A number of recent developments in India were widely debated from the perspective of media freedom. Although the incidents seemed to happen in isolation, among which some were tied to the ongoing farmer protests along Delhi borders, critics say that together they portray a grim picture of freedom of speech restrictions.
Intimidation of media practitioners and organizations
Amidst coverage of farmer protests at the borders of the national capital, several journalists and media organisations faced FIRs, arrests, and raids in the past few weeks. Senior journalists from prominent media organisations including India Today and The Caravan were slapped with FIRs on charges of sedition for their reportage of the tractor rally that turned violent on January 26.
In another incident, Mandeep Punia, a freelance journalist, was detained by the police on January 30 while he was attending a conference by the Kisan Sangharsh Mazdoor Committee, and was subjected to physical assault by the police. Punia was released on bail on February 2.
More recently, the Enforcement Directorate raided the Delhi office of Newsclick, an online news portal, and the residences of its director and journalists for over 30 hours since the morning of February 9. The raids, conducted for alleged money laundering, were condemned by several press and media freedom watch dogs such as the Editors Guild of India, Press Club of India, and the Committee to Protect Journalists.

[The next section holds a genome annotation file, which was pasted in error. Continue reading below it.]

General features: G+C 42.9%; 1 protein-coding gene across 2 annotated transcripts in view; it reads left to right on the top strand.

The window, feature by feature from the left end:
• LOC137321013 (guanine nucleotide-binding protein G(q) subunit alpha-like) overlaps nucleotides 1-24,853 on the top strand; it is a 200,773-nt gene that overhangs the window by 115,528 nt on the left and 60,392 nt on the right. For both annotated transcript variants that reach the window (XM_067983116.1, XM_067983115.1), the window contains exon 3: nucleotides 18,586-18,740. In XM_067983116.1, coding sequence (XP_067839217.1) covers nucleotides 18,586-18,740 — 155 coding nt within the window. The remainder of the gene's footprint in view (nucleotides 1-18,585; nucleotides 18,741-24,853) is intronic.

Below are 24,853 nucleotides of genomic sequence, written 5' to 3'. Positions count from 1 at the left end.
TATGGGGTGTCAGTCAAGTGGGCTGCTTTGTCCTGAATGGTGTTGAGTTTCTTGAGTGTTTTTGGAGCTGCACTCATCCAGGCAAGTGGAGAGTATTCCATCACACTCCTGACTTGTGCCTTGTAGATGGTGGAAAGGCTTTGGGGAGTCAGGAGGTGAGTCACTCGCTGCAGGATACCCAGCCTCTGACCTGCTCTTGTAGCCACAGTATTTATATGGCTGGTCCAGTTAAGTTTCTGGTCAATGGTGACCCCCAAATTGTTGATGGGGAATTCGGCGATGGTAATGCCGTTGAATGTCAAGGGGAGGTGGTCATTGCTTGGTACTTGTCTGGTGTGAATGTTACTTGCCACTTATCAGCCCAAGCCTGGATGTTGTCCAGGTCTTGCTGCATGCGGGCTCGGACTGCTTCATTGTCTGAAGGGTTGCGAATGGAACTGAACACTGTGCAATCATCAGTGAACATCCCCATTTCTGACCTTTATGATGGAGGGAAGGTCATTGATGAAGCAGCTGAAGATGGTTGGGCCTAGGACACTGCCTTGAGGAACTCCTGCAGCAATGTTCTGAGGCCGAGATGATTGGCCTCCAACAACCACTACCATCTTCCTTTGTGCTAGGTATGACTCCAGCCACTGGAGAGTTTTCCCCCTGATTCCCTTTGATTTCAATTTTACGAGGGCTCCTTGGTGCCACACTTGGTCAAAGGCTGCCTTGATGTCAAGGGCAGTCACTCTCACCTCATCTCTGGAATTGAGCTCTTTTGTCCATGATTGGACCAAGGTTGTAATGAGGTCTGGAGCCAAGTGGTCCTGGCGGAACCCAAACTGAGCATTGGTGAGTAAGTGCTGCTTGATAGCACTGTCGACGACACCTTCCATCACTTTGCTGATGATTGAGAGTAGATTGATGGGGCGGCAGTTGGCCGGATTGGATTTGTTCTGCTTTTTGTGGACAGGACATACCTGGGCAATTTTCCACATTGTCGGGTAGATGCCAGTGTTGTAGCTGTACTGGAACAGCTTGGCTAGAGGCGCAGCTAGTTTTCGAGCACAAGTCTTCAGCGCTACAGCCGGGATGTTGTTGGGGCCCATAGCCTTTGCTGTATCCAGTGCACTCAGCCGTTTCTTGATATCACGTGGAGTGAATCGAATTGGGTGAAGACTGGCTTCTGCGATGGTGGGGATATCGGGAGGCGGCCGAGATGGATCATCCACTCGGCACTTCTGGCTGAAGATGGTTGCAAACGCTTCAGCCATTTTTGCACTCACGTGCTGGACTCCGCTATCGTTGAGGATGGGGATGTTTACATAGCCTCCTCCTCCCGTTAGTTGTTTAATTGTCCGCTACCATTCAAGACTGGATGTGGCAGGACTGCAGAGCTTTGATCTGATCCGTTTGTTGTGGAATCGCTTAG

These developments, especially the sedition cases against almost a dozen journalists, raised questions on the extent of free press in the country. A recent newsletter by BOOM, a fact-checking website, said, “these journalists in the past week were slapped with sedition cases just for their disagreement with the official line.”
An article in Guardian argued that the police cases filed in succession cannot be a mere coincidence and that these legal actions have a clear aim of muzzling free press. “If honest reporting from the ground can be treated as “sedition” then there may soon be little serious journalism left in India.”
Read the Media Buddhi newsletter by BOOM here.
Read the Guardian article here.
‘Regulating’ Social Media
The Ministry of Electronics and Information Technology, on January 26, issued several separate blocking orders to Twitter under Section 69A of the Information Technology Act. The orders, which included blocking of around 250 accounts, were partially and temporarily carried out by Twitter.
Shortly after Twitter responded to the Indian government saying, “Because we do not believe that the actions we have been directed to take are consistent with Indian law, and, in keeping with our principles of defending protected speech and freedom of expression, we have not taken any action on accounts that consist of news media entities, journalists, activists, and politicians. To do so, we believe, would violate their fundamental right to free expression under Indian law,” the government issued a notice warning Twitter of legal action.
An analysis on the Twitter block order by The Wire pointed out two issues with the government’s notice. One, the tweets under contention do not attract Section 69A provisions. And two, there is a need for greater transparency with regard to Section 69A blocking orders.
Meanwhile, an editorial in The Hindu stated, “while provocative posts have no place on any platform, free speech should not be hit.” However, the article also said that the hashtag (#ModiPlanningFarmerGenocide) that the government wanted blocked was “not merely distasteful but also problematic, and indefensible on the grounds of freedom of speech.”